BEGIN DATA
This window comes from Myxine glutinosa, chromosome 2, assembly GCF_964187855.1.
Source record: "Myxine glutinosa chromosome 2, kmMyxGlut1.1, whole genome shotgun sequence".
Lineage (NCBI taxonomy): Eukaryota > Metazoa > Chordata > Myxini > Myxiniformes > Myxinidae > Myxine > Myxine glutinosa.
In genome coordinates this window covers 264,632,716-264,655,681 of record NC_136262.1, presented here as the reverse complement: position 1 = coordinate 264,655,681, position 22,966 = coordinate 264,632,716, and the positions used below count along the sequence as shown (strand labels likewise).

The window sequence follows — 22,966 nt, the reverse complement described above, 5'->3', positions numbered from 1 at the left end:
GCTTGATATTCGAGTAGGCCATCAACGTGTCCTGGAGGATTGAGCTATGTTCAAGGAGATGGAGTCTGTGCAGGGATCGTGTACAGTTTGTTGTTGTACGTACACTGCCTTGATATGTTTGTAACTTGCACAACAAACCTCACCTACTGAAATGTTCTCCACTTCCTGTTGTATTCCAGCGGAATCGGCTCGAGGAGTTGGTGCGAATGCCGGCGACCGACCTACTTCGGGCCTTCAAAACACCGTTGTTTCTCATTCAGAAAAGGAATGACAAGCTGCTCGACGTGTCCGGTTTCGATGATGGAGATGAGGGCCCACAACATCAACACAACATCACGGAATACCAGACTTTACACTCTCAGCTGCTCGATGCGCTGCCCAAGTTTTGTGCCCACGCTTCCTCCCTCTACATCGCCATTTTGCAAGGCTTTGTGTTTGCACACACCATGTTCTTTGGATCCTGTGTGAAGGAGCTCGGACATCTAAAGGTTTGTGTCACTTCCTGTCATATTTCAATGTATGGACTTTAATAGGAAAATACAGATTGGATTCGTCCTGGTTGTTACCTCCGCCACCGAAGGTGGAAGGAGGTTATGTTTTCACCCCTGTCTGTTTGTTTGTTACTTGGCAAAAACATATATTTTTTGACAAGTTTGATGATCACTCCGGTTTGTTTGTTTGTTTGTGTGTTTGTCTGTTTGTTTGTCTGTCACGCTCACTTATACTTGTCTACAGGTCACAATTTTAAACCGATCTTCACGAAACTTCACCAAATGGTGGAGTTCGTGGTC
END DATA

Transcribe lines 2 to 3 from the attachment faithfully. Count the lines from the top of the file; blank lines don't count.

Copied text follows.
Source record: "Myxine glutinosa chromosome 2, kmMyxGlut1.1, whole genome shotgun sequence".
Lineage (NCBI taxonomy): Eukaryota > Metazoa > Chordata > Myxini > Myxiniformes > Myxinidae > Myxine > Myxine glutinosa.